### 11.2 Constant density star

Let us consider a constant density star with . We also assume that the density outside the star is constant, . We caution that the conserved density in the Einstein frame is given by  [343]. However, since the condition holds in most cases of our interest, we do not distinguish between and in the following discussion.

Inside the spherically symmetric body (), Eq. (11.12) gives

Neglecting the field contributions in Eqs. (11.8) – (11.11), the gravitational background for is characterized by the Schwarzschild interior solution. Then the pressure inside the body relative to the density can be analytically expressed as
where is the gravitational potential at the surface of the body:
Here is the mass of the spherically symmetric body. The density is much smaller than , so that the metric outside the body can be approximated by the Schwarzschild exterior solution

In the following we shall derive the analytic field profile by using the linear expansion in terms of the gravitational potential . This approximation is expected to be reliable for . From Eqs. (11.14) – (11.16) it follows that

Substituting these relations into Eq. (11.13), the field equation inside the body is approximately given by
If is close to at , the field stays around in the region . The body has a thin-shell if is close to the radius of the body.

In the region the field derivative of the effective potential around can be approximated by . The solution to Eq. (11.19) can be obtained by writing the field as , where is the solution in the Minkowski background and is the perturbation induced by . At linear order in and we obtain

where satisfies the equation . The solution of with the boundary conditions at is given by , where is a constant. Plugging this into Eq. (11.20), we get the following solution for  [594]:

In the region the field evolves towards larger values with increasing . Since the matter coupling term dominates over in this regime, it follows that . Hence the field perturbation satisfies

where obeys the equation . Hence we obtain the solution
where and are constants.

In the region outside the body () the field climbs up the potential hill after it acquires sufficient kinetic energy in the regime . Provided that the field kinetic energy dominates over its potential energy, the r.h.s. of Eq. (11.13) can be neglected relative to its l.h.s. of it. Moreover the terms that include and in the square bracket on the l.h.s. of Eq. (11.13) is much smaller than the term . Using Eq. (11.17), it follows that

whose solution satisfying the boundary condition is
where is a constant.

The coefficients are known by matching the solutions (11.21), (11.23), (11.25) and their derivatives at and . If the body has a thin-shell, then the condition is satisfied. Under the linear expansion in terms of the three parameters , , and we obtain the following field profile [594]:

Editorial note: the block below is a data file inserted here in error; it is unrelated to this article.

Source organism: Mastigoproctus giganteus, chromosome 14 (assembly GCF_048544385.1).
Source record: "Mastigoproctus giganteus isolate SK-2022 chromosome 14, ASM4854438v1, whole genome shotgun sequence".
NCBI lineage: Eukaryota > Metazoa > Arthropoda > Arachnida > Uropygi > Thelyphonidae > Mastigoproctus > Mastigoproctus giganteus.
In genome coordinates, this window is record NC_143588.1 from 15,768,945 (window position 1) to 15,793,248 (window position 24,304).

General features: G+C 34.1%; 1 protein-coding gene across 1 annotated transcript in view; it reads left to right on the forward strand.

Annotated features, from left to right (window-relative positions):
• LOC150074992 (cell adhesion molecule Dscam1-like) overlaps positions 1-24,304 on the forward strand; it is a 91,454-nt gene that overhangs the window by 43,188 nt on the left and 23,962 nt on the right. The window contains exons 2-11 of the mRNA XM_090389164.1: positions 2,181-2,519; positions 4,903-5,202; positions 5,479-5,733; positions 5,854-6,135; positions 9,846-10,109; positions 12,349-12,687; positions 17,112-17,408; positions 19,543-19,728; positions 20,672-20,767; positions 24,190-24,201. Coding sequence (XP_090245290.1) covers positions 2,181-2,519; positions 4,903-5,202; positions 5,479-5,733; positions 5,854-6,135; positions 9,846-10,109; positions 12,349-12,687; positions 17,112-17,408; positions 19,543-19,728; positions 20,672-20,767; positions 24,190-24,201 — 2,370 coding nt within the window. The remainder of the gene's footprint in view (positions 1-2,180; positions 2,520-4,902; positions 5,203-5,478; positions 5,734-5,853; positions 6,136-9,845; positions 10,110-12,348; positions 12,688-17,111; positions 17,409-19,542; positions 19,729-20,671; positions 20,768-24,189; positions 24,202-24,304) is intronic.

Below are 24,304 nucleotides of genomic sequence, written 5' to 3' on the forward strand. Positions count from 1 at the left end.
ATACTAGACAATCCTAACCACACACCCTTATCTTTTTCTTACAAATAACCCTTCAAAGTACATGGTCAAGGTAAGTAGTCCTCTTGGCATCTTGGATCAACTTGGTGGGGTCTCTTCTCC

where is the thin-shell parameter, and
where
As long as , the parameter is much smaller than 1.

In order to derive the above field profile we have used the fact that the radius is determined by the condition , and hence

where is defined by
which is much smaller than 1. Using Eq. (11.32) we obtain the thin-shell parameter

In terms of a linear expansion of , the field profile (11.28) outside the body is

where the effective coupling is
To leading-order this gives , which agrees with the result (5.45) in the Minkowski background. As long as and , the effective coupling can be much smaller than the bare coupling , even in a strong gravitational background.

From Eq. (11.26) the field value and its derivative around the center of the body with radius are given by

In the Minkowski background (), Eq. (11.38) gives for (or for ). In the strong gravitational background () the second term in the square bracket of Eq. (11.38) can lead to negative for (or positive for ), which leads to the evolution of toward 0. This effects comes from the presence of the strong relativistic pressure around the center of the body. Unless the boundary conditions at are appropriately chosen the field tends to evolve toward , as seen in numerical simulations in [349350] for the f (R) model (4.84). However there exists a thin-shell field profile even for (and ) around the center of the body. In fact, the derivative can change its sign in the regime for thin-shell solutions, so that the field does not reach the curvature singularity at  [594].

For the inverse power-law potential , the existence of thin-shell solutions was numerically confirmed in  [594] for . Note that the analytic field profile (11.26) was used to set boundary conditions around the center of the body. In Figure 10 we show the normalized field versus for the model with , , , and . While we have neglected the term relative to to estimate the solution in the region analytically, we find that this leads to some overestimation for the field value outside the body (). In order to obtain a numerical field profile similar to the analytic one in the region , we need to choose a field value slightly larger than the analytic value around the center of the body. The numerical simulation in Figure 10 corresponds to the choice of such a boundary condition, which explicitly shows the presence of thin-shell solutions even for a strong gravitational background.